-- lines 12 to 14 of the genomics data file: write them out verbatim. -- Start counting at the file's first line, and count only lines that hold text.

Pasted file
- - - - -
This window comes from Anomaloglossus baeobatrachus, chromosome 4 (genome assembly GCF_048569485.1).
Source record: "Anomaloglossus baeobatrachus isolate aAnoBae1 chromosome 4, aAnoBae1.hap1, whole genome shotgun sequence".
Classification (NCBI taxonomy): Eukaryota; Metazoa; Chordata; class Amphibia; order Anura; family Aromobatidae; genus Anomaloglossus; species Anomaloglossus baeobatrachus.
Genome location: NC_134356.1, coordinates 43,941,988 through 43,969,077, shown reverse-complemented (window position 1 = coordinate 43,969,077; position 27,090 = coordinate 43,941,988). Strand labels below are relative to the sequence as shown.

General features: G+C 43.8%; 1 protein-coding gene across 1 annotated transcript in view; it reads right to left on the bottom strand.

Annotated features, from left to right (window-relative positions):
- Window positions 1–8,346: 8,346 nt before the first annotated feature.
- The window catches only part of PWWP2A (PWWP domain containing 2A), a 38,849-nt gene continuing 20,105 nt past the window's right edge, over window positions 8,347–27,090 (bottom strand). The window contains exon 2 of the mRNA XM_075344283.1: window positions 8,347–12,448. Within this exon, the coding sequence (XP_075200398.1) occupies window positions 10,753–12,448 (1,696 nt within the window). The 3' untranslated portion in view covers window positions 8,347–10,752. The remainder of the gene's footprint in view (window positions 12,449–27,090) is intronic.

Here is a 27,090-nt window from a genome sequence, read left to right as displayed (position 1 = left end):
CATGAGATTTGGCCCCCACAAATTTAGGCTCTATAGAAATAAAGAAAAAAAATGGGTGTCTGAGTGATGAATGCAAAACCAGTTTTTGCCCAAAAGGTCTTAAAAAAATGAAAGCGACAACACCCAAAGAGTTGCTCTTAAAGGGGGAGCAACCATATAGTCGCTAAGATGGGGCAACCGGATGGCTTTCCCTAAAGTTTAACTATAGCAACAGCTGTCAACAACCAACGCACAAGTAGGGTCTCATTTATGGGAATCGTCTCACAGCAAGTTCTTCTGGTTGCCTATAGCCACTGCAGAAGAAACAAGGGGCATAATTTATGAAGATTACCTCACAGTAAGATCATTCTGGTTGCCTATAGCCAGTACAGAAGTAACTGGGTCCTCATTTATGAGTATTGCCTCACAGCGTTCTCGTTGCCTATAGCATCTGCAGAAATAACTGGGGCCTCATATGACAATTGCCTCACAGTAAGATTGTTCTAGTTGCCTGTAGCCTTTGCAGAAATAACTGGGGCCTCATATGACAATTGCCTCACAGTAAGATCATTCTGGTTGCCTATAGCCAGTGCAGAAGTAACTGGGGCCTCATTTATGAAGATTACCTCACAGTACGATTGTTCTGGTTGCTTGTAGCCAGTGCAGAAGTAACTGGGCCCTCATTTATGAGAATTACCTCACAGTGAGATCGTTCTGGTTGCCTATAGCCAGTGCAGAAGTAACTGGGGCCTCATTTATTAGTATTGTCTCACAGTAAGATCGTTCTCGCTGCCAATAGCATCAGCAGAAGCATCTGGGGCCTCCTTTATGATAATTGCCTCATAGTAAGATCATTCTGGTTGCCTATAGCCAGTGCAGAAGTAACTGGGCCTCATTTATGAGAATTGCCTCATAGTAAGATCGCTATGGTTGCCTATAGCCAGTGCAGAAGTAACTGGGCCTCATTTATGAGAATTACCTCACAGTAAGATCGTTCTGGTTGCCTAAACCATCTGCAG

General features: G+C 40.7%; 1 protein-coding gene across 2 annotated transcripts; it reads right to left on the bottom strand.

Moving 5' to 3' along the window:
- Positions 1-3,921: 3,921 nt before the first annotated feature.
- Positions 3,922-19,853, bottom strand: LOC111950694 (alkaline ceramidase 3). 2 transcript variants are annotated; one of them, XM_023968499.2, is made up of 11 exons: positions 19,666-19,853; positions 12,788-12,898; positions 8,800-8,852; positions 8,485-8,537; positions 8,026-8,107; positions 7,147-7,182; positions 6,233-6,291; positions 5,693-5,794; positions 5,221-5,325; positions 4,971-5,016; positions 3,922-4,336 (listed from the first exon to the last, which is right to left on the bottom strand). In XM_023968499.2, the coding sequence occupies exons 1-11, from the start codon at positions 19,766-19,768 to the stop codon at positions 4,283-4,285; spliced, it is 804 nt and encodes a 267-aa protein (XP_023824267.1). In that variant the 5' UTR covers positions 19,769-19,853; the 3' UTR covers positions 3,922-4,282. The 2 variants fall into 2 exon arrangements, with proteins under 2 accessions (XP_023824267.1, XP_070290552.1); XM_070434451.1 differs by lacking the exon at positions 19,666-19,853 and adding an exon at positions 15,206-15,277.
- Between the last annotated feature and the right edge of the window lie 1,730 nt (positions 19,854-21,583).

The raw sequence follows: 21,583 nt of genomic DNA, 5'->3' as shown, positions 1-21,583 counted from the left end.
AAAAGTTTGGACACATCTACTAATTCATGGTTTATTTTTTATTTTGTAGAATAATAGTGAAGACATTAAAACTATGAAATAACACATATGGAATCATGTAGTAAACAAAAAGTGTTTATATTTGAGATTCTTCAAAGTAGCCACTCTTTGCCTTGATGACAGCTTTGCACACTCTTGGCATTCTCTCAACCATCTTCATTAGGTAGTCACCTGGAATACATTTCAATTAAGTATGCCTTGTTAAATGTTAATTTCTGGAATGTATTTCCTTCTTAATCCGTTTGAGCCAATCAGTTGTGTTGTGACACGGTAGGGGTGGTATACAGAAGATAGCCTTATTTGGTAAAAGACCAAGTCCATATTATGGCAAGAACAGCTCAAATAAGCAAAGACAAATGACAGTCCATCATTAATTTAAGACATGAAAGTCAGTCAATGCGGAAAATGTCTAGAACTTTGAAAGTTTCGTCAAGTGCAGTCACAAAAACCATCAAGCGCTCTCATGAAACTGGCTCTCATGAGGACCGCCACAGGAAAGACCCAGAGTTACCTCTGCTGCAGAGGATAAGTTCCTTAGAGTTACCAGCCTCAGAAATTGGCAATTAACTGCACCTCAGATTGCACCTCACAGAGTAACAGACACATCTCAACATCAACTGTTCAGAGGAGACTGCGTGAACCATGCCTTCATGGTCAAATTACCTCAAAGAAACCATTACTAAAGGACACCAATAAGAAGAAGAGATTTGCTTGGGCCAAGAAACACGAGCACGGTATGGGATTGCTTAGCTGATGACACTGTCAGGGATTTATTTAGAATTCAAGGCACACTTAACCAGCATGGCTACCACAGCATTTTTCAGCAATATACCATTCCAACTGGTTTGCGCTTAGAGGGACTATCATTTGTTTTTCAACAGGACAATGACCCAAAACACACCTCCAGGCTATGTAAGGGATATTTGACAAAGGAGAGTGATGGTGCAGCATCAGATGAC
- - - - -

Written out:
Moving 5' to 3' along the window:
- Positions 1-3,921: 3,921 nt before the first annotated feature.
- Positions 3,922-19,853, bottom strand: LOC111950694 (alkaline ceramidase 3). 2 transcript variants are annotated; one of them, XM_023968499.2, is made up of 11 exons: positions 19,666-19,853; positions 12,788-12,898; positions 8,800-8,852; positions 8,485-8,537; positions 8,026-8,107; positions 7,147-7,182; positions 6,233-6,291; positions 5,693-5,794; positions 5,221-5,325; positions 4,971-5,016; positions 3,922-4,336 (listed from the first exon to the last, which is right to left on the bottom strand). In XM_023968499.2, the coding sequence occupies exons 1-11, from the start codon at positions 19,766-19,768 to the stop codon at positions 4,283-4,285; spliced, it is 804 nt and encodes a 267-aa protein (XP_023824267.1). In that variant the 5' UTR covers positions 19,769-19,853; the 3' UTR covers positions 3,922-4,282. The 2 variants fall into 2 exon arrangements, with proteins under 2 accessions (XP_023824267.1, XP_070290552.1); XM_070434451.1 differs by lacking the exon at positions 19,666-19,853 and adding an exon at positions 15,206-15,277.